Nanako Yukishiro is a student with an odd quirk: she “speaks” only by writing senryuu (a type of haiku, or poem with lines of 5, 7 and 5 syllables, focused on humor, human emotions and experiences). This often gives her difficulty in school, such as when she doesn’t understand problems in class or when she needs to order lunch at the cafeteria. However, she generally enjoys her school life, especially her time in the Literature Club.
Nanako’s friend, clubmate, and possible crush is Eiji Busunuma, a boy with a scary face and a reputation as a delinquent. However, he is in fact quite softhearted, shares Nanako’s interest in poetry, and wants to make friends. With the help of Amane, the fairly normal Literature Club president, the two friends write senryuu with the themes of “self-introduction” and “April”. Eiji’s poems are either too blunt or too violent, while Nanako’s are too goofy. Eiji explains that he became interested in senryuu by using them to describe fights he had with other people, but he hopes to be able to write more elegant poems someday.
In the second episode, the club tries to write poems about Eiji’s likeable qualities, but they all can only come up with the same one: he’s generous when sharing food. We’re also introduced to Eiji’s caring but slightly overprotective childhood friend / honorary big sister, Koto. Later, Nanako worries that her large appetite will cause her to gain weight. Koto and Amane are supportive and help her efforts to diet and exercise, believing she is doing it to impress Eiji. The two older girls get closer in the process, although Koto realizes that she may have romantic feelings for Eiji as well.
Senryuu Shoujo doesn’t have a complex premise, but, in my opinion, it doesn’t really need one. The “characters community primarily via poetry” isn’t quite enough of a twist on the “school life / club activities” genre to make it feel fresh or new, but the show is still a pleasant overall watching experience. At 12 minutes per episode, it doesn’t overstay its welcome, and each episode strives to blend humor and jokes with cute moments.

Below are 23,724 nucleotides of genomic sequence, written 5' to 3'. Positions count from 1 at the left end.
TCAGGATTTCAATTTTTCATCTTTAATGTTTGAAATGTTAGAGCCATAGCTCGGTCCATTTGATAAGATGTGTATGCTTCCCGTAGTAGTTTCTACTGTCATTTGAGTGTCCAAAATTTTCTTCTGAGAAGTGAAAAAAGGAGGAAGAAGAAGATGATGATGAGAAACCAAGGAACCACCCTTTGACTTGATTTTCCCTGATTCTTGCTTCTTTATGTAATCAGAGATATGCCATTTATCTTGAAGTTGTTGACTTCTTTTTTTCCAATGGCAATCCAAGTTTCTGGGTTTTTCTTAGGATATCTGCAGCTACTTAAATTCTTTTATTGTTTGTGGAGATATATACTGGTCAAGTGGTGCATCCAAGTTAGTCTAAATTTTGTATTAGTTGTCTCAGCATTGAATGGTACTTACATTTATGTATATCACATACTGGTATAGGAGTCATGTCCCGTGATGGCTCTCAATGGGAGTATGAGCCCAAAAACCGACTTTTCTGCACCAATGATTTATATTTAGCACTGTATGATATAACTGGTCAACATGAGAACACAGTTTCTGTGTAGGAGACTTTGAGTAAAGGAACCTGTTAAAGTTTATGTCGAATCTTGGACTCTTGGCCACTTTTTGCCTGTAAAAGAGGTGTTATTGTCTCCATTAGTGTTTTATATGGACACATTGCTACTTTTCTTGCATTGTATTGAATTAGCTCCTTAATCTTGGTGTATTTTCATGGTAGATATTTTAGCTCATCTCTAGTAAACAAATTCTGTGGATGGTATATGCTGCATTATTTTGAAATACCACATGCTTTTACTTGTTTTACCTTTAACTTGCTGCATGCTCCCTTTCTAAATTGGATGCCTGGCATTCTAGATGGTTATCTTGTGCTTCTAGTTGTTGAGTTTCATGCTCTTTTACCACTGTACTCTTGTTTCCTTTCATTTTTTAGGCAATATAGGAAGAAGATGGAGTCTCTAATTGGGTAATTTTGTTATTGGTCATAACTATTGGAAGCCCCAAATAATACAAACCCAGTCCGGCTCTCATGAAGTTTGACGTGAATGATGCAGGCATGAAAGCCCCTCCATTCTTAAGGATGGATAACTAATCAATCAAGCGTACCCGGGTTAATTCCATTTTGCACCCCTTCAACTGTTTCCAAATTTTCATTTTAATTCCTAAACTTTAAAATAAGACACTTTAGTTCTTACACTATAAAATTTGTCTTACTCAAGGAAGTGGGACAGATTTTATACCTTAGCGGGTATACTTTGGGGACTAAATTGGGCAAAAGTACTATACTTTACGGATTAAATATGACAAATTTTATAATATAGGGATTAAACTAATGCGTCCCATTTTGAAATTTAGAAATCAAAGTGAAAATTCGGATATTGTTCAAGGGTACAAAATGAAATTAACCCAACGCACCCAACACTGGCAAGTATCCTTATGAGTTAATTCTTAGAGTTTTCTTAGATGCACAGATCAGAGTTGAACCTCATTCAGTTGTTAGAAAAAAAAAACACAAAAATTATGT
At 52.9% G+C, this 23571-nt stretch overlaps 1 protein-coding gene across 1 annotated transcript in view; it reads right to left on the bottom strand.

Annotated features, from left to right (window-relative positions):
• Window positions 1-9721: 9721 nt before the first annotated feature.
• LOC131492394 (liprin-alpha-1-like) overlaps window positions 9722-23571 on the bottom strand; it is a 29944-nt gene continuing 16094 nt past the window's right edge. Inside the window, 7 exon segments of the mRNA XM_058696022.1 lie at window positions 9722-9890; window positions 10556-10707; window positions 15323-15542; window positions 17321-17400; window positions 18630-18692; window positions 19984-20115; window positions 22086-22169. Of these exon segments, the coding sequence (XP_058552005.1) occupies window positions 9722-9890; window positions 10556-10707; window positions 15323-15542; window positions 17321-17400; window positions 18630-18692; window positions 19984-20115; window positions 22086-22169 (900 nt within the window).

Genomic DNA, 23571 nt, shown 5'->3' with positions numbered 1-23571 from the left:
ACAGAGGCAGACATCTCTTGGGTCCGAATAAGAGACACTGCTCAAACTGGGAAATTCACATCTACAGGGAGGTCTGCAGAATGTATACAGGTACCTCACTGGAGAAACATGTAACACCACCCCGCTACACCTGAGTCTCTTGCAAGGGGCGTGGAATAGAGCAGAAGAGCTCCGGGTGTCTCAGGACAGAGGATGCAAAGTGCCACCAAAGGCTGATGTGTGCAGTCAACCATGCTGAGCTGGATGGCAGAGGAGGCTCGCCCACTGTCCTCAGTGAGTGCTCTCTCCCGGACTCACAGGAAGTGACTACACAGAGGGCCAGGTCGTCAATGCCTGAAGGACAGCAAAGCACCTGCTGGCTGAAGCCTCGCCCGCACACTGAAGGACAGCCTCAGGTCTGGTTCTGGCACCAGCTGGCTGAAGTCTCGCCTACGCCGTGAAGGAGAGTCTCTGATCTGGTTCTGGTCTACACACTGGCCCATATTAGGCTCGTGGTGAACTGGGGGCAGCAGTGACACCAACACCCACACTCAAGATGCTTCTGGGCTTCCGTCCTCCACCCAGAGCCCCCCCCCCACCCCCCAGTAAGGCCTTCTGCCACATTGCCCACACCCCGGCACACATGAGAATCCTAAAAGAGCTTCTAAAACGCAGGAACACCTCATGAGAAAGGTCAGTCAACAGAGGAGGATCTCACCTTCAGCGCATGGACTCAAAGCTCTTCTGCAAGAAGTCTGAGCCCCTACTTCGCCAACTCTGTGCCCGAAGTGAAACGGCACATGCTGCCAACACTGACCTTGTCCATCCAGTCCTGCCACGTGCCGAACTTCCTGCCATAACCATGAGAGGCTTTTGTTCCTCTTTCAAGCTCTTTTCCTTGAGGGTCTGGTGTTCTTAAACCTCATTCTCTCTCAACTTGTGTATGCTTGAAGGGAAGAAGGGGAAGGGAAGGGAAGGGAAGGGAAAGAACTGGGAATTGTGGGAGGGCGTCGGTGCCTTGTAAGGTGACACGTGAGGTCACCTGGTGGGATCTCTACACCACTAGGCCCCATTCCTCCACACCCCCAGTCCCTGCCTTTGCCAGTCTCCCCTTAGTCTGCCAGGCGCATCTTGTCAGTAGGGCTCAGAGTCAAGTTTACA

Hands down, what makes the show anything other than another forgettable short is its two lead characters. Nanako and Eiji are downright adorable from their designs to their personalities to their friendly relationship and (what seems to be a) blossoming mutual crush. The only thing close to a “plot” that this show has is Eiji’s efforts to become more likeable at school and diminish his scary reputation through poetry, which is genuinely heartwarming. He’s a sweet guy who loves his family, his friends, and small animals, and his blunt, fumbling attempts at poetry are endearing to watch.
Meanwhile, Nanako’s awkward demeanor provides the primary source of humor – although, luckily, there’s not too much of a reliance on the “cringe” humor that seems so common today. I even found myself laughing out loud at a few of the jokes – especially Nanako’s commitment to her poetry being so great that she doesn’t ask the cafeteria worker to remove onions (which she hates) from her meal, or her turning the kanji character for “spring” into a goofy happy face.
Unfortunately, it’s not all perfection in the land of poems and twice-shy romance. Some jokes fall flat (such as Nanako writing a poem about Amane’s measurements), the animation is simplistic and fairly static, and I’m not the biggest fan of Koto – she feels like an attempt to make the bizarrely popular “sister-complex” character without having her be Eiji’s biological sister. The hints of the a love triangle at the end of episode 2 nearly had me groaning aloud in dread. I’d much rather see Koto as the supportive friend who helps Nanako and Eiji get together, like she seemed to be when she was helping Nanako exercise, rather than a rival for Eiji’s affections. (Maybe she could instead pursue Amane, who seemed quite drawn to her during their interactions throughout the second episode.)
It’s a cute show, and I could see myself watching it when I want to relax or calm down, but I don’t think there will be enough engaging content to make it suitable for weekly reviews. Maybe I’ll keep up with it and do a batch review / impression at the end of the season? For now, though, I give this surprisingly pleasant experience this many Dios: